Development of a receptor targeted nanotherapy using a proapoptotic peptide
Sibuyi, Nicole Remaliah Samantha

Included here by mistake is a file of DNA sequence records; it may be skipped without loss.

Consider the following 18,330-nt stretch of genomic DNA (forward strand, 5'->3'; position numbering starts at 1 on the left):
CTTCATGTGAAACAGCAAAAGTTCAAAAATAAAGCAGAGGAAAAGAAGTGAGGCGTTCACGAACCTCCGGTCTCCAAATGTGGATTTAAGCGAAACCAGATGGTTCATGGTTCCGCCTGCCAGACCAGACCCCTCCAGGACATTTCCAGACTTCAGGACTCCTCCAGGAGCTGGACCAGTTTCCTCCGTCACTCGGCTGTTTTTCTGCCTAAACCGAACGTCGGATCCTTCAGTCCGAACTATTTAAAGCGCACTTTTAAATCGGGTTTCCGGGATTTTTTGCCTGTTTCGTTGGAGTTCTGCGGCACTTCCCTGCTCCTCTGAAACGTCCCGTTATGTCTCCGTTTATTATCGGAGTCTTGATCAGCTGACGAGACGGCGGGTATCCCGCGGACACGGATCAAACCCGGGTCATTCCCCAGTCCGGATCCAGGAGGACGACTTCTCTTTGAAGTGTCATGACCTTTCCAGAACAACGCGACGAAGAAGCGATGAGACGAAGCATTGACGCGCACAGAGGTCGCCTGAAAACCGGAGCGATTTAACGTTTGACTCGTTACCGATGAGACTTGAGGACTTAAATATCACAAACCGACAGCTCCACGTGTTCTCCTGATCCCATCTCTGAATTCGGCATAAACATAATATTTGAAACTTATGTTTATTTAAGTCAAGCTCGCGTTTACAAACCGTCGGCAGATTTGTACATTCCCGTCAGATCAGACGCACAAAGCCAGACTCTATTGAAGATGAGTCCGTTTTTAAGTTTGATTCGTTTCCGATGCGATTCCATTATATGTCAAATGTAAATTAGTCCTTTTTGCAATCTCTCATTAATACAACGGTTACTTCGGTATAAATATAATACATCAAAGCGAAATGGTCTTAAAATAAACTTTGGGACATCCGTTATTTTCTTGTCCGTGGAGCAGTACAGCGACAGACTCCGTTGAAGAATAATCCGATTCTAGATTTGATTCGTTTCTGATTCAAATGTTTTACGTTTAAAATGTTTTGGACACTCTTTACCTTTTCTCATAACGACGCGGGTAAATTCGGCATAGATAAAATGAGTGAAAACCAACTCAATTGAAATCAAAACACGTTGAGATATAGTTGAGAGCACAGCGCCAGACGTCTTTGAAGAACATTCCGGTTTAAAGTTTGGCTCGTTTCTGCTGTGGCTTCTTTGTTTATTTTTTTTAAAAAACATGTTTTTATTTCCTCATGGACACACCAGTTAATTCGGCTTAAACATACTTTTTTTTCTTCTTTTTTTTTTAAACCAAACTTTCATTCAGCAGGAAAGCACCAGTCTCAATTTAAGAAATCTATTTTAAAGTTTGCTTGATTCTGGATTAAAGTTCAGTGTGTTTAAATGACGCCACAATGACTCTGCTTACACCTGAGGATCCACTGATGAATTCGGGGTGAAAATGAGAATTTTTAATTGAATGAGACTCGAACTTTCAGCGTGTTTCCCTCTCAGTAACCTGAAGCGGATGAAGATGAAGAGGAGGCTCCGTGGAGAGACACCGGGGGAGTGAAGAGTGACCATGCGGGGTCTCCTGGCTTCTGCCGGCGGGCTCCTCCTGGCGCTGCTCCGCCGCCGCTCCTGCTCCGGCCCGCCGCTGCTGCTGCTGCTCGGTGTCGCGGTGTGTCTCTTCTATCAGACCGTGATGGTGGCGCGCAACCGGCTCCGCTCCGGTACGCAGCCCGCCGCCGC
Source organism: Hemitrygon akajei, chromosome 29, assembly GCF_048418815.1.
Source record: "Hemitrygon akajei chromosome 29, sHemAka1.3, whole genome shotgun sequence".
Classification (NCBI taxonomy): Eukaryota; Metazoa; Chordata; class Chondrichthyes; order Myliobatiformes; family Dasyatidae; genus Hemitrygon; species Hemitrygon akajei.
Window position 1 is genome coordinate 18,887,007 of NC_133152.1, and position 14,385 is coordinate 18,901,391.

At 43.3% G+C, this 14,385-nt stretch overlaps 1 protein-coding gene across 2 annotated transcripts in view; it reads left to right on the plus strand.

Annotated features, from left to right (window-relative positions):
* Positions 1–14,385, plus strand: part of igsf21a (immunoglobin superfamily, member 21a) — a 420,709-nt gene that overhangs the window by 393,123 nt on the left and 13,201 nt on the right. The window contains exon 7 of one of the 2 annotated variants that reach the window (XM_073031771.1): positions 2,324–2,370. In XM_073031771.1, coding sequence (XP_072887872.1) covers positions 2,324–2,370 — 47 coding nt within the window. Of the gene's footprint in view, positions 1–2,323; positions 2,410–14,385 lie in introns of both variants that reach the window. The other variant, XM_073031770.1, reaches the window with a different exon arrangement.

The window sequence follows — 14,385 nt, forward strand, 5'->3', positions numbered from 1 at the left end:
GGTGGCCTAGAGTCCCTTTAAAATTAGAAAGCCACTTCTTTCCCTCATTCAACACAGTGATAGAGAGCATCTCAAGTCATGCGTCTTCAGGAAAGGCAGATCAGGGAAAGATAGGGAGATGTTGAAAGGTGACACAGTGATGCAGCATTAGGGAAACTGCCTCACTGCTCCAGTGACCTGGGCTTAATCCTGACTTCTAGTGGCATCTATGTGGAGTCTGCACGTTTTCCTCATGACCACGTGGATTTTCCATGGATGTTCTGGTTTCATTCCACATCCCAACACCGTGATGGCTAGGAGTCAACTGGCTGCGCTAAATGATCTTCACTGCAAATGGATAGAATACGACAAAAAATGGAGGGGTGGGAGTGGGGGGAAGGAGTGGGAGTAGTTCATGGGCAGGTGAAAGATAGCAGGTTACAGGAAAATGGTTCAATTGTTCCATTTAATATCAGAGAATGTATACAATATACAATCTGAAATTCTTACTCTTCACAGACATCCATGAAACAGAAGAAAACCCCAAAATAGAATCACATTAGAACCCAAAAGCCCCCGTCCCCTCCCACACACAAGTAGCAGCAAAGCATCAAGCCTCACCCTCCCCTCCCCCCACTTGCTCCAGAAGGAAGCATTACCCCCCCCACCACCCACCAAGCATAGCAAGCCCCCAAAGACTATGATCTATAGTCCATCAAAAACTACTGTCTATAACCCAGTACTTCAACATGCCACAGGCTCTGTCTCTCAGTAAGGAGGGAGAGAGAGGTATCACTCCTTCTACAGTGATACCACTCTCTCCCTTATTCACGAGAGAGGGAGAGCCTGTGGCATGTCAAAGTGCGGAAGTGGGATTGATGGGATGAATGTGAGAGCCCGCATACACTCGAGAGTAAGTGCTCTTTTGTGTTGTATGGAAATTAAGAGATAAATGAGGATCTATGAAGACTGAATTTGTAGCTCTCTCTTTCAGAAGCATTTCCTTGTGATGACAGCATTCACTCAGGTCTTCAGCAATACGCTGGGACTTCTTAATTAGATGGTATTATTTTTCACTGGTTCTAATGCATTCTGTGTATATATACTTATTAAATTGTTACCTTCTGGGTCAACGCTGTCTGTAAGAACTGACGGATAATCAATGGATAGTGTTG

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The prevalence of obesity amongst South Africans is alarming, with more than 29% of men and 56% of women considered to be obese. Angiogenesis, a process for development of new blood vessels play a major role in growth and survival of the adipose tissues. Pharmacological inhibitors of angiogenesis are therefore a sensible strategy to reduce excess body weight. Current anti-obesity drugs have limitations because of their lack of selectivity and specificity, which lead to undesirable side effects and reduced drug efficacy. Future anti-obesity therapeutic strategies should be target-specific, with minimal toxicity towards healthy tissues will be more appropriate for obesity treatment. Targeted nano-therapeutic agents are currently being developed to overcome the drawbacks associated with conventional drug therapies. The nano-based delivery vehicles that specifically target diseased cells are appealing as they could reduce drug toxicity towards healthy tissues and be more effective at lower dosages. The main aim of this study was to develop a receptor-mediated nanotherapy that specifically targets the white adipose tissue vasculature and trigger the death of these cells through apoptosis. The 14 nm gold nanoparticles (AuNPs) were synthesized using theTurkevich method following reduction of gold aurate by sodium citrate salt. Different chemistries were used to functionalise the AuNPs for biological application by conjugating with either vascular targeting peptide or pro-apoptotic peptide on their surface or both. The nanomaterials were characterised by UV-Vis, Zeta potential and transmission electron microscopy (TEM). The sensitivity and specificity of various AuNP conjugates were tested in vitro on colon and breast cancer cell lines. A human (Caco-2) cell line that expresses the receptor for the adipose homing peptide was chosen as an in vitro model system. Cellular toxicity and uptake of the nanoparticles was evaluated using the WST-1 assay, Inductively Coupled Plasma-Optical Emission Spectra (ICP-OES) and TEM. The induction of apoptosis following exposure to the nanoparticles was examined by Western blot and flow cytometric analysis. The anti-proliferative activity of the targeted therapeutic nanoparticles on the cells was more pronounced on the cells expressing the receptor for the adipose homing peptide. The uptake of unfunctionalised AuNPs was higher compared to functionalised nanoparticles, but this did not impair cell viability. The activity of the therapeutic peptide was retained and enhanced following conjugation to AuNPs as shown by Western blot and flow cytometric analysis. The nanotherapy under study demonstrated receptor mediated targeting, and enhanced activity on the cells expressing the receptor. However, the therapeutic and efficacy of the targeted nanotherapy still need to be tested in animal models of obesity to confirm the treatment specificity.